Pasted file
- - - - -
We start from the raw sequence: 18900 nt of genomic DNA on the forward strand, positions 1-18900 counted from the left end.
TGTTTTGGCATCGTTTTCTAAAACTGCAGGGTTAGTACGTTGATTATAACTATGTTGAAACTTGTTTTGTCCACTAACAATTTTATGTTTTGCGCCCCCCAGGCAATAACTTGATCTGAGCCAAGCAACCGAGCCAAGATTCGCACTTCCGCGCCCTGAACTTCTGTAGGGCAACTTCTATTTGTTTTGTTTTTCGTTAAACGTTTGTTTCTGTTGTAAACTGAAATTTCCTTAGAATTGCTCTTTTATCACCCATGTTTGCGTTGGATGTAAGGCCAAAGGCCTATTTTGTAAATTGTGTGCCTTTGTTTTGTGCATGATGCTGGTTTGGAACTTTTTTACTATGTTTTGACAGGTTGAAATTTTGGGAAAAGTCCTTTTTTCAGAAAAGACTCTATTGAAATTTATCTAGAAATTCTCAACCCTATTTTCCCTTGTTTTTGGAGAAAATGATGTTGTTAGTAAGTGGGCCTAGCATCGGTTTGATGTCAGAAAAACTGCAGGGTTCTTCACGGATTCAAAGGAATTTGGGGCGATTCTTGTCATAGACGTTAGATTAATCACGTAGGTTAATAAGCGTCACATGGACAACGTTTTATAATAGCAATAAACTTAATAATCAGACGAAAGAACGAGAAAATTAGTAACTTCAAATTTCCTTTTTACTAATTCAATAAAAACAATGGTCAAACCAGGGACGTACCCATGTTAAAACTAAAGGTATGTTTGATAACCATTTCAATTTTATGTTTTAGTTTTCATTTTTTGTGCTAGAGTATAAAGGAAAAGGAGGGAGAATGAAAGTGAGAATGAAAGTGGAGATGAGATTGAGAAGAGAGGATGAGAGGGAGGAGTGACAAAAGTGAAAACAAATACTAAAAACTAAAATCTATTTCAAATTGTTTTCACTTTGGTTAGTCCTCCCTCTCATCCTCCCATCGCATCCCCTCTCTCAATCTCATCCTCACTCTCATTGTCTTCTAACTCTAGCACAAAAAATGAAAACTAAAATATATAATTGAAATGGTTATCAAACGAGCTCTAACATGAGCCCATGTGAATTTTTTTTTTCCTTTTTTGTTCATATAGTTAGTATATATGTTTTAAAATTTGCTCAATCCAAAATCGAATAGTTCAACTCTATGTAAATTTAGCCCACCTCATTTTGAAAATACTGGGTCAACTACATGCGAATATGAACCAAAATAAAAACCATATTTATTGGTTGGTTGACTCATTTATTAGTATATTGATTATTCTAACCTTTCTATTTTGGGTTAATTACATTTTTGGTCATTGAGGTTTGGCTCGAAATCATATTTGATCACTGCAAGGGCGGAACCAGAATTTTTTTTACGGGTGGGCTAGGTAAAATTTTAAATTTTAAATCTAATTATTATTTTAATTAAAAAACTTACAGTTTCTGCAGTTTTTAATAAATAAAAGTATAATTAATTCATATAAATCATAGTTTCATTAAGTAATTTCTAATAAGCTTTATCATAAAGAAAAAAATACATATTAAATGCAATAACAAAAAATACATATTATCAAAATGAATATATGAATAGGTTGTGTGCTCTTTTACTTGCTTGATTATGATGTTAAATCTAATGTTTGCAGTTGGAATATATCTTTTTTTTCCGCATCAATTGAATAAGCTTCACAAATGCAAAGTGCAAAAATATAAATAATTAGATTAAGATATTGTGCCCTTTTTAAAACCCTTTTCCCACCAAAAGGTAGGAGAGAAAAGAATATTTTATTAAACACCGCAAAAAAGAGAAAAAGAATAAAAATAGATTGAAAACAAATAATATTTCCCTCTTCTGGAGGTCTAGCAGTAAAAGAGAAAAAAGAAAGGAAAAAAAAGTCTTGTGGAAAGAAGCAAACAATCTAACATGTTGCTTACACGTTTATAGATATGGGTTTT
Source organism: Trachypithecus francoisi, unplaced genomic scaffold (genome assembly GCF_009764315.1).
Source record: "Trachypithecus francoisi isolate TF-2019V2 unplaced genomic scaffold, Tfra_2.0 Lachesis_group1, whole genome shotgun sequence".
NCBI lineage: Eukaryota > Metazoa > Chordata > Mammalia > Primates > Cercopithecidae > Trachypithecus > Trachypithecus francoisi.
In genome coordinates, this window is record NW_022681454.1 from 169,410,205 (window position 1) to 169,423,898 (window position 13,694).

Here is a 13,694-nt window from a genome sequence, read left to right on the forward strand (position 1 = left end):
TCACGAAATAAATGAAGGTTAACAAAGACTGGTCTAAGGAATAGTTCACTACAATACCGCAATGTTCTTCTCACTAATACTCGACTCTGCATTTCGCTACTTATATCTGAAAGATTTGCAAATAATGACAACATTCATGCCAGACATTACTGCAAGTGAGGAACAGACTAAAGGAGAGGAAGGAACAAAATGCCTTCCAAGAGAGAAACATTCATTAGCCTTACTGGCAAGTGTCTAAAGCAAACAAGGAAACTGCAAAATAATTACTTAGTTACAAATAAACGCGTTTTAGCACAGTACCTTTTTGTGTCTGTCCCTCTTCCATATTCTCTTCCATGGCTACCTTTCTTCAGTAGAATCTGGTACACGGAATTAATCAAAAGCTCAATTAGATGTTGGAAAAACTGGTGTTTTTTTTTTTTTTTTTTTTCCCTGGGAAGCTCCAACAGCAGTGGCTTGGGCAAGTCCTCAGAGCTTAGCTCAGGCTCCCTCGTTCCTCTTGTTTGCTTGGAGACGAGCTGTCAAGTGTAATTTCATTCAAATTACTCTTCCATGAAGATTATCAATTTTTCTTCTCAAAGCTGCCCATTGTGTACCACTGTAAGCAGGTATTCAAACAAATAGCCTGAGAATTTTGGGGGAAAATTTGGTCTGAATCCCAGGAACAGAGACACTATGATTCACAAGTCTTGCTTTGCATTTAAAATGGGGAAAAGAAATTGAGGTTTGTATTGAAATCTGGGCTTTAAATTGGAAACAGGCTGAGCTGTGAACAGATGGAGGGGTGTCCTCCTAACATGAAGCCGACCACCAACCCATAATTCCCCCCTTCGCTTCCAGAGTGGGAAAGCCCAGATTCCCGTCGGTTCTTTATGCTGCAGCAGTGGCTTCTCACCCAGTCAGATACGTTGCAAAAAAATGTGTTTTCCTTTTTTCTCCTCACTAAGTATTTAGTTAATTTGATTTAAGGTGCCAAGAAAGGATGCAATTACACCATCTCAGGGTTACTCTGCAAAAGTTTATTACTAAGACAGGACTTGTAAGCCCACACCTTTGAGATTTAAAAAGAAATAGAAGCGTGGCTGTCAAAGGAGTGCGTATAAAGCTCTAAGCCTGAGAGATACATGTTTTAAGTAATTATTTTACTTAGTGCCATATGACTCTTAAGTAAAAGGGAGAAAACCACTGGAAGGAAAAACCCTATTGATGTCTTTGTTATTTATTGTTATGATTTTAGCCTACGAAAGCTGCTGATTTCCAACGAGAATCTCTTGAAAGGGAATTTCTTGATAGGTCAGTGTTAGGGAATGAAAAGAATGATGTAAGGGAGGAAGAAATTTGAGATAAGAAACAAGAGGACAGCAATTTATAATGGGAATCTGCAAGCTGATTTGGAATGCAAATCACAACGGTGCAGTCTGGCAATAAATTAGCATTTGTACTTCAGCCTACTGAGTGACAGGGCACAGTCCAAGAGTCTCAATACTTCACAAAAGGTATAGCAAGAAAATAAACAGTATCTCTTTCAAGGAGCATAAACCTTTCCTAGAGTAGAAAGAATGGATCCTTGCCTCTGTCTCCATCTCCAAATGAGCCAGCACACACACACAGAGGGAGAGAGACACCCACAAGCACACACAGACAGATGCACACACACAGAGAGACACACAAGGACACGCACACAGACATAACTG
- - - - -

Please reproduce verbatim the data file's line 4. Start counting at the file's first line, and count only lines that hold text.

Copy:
Source record: "Trachypithecus francoisi isolate TF-2019V2 unplaced genomic scaffold, Tfra_2.0 Lachesis_group1, whole genome shotgun sequence".